The false teaching of Pope Gregory 1 redefined Mary’s story and perpetuated myths about her that have passed down through the Middle Ages, the Renaissance, the Reformation and into our own modern Church era¹. The Mary Magdalene of the gospels and early church was lost somewhere in history and kept there by a male-dominated church for which the idea of a strong, female role model with leadership skills equal in status to the male apostles was undesirable².

The true Mary of Magdala was further obscured through paintings and artwork that depicted her as a repentant sexually fallen woman, cementing her newly-created reputation as a former prostitute, despite the fact that scripture alludes to no such history for Mary. (This is the reason why you will sometimes see Renaissance paintings of Mary dressed in red – traditionally the colour symbolising harlotry).

Sadly, organized Christianity and Christians in general have been complicit in perpetuating the myths about Mary and continue to do so. Even in the 21stcentury contemporary Christian films are still being produced depicting Mary of Magdala as a woman who had made a living as a prostitute.

Throughout the centuries Mary Magdalene has been persistently misrepresented by church leaders and in popular legend as a notorious former prostitute turned repentant saintly mother figure. The Bible depicts her as neither of these, but as an ordinary Jewish woman healed from serious ailments by Jesus, who became His faithful disciple.

Mary Magdalene is one of us, a woman doing her best to follow Christ in a world that is opposed to Him. She is neither to be revered or objectified to serve the purposes of fallen men; she should, however, be respected as a foundational member of the Body of Christ, honoured as the first person sent by Christ to preach the gospel, and celebrated as yet another life whose course was eternally impacted by our Saviour Jesus Christ.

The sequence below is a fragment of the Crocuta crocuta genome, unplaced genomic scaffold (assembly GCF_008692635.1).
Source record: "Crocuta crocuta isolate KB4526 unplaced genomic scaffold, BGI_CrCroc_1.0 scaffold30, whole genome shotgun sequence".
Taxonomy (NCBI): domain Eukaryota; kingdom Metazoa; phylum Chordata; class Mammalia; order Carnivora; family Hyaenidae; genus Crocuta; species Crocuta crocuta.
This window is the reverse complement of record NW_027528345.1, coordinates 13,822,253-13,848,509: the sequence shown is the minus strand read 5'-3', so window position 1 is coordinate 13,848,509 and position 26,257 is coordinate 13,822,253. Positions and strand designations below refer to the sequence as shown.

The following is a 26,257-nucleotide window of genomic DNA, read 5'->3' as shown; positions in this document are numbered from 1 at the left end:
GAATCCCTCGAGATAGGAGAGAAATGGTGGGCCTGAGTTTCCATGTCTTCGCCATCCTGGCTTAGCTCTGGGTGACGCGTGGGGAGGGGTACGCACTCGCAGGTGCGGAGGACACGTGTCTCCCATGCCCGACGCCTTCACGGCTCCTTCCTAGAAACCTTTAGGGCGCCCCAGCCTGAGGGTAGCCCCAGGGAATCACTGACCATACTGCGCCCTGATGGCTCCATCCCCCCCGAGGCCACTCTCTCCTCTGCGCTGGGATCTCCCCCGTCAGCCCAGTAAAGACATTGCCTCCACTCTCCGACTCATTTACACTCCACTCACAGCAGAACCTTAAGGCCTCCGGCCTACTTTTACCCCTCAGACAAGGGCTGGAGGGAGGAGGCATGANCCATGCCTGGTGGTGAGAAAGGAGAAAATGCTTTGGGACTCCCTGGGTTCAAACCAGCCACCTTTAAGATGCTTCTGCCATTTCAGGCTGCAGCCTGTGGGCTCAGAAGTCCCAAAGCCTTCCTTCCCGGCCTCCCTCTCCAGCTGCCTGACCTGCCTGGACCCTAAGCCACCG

Paradoxically, Mary’s story historically parallels the story of womankind since The Fall destroyed the perfect harmony and equality between the original man and woman.   The Fall resulted in the default setting of equal partnership between the genders becoming dysfunctional. Sadly, for many men, including in the Christian church, it is still easier to view women as sexual temptresses than deal with their own gender bias.

So many false images of Mary Magdalene have been conveyed and insinuated through sermons, artwork, film, novels and misinformation, I believe it’s time for all sincere Christ-followers to start rejecting her misrepresentation and celebrating Mary for the woman the Bible says she was. It’s time for truth honouring Christians to reclaim the Magdalene.

Mary of Magdala, the woman who walked with Christ alongside His male disciples, who stood by faithfully at His crucifixion, the first person He chose to meet after His resurrection, His apostle to the apostles, has been stolen from us. Those of us who have knowledge of the truth about Mary can take an important role in correcting that which is false by spreading the truth about her. We can start by challenging the myths and false assumptions that surround her whenever we hear them repeated.

Will you help reclaim the Magdalene?

¹Matthew 27:56, 61; 28:1; Mark 15:40, 47; 16:1-19;Luke 8:2; 24:10; John 19:25; 20:1-18

²It should be noted that The Eastern Orthodox church took a different view of Mary Magdalene and have always held her to be a different person to the woman who was ‘a sinner’ in Luke 7.

³It was not until 1969 that the Catholic Church declared Pope Gregory was mistaken and that Mary Magdalene was not the penitent woman in Luke 7:36-50. Furthermore, the Church clarified that Mary of Bethany and Mary Magdalene were two different people.

Further Suggested Reading:

5 Things You Should Know About Mary Magdalene, Junia Project

What The Bible Says About Mary Magdalene, New Life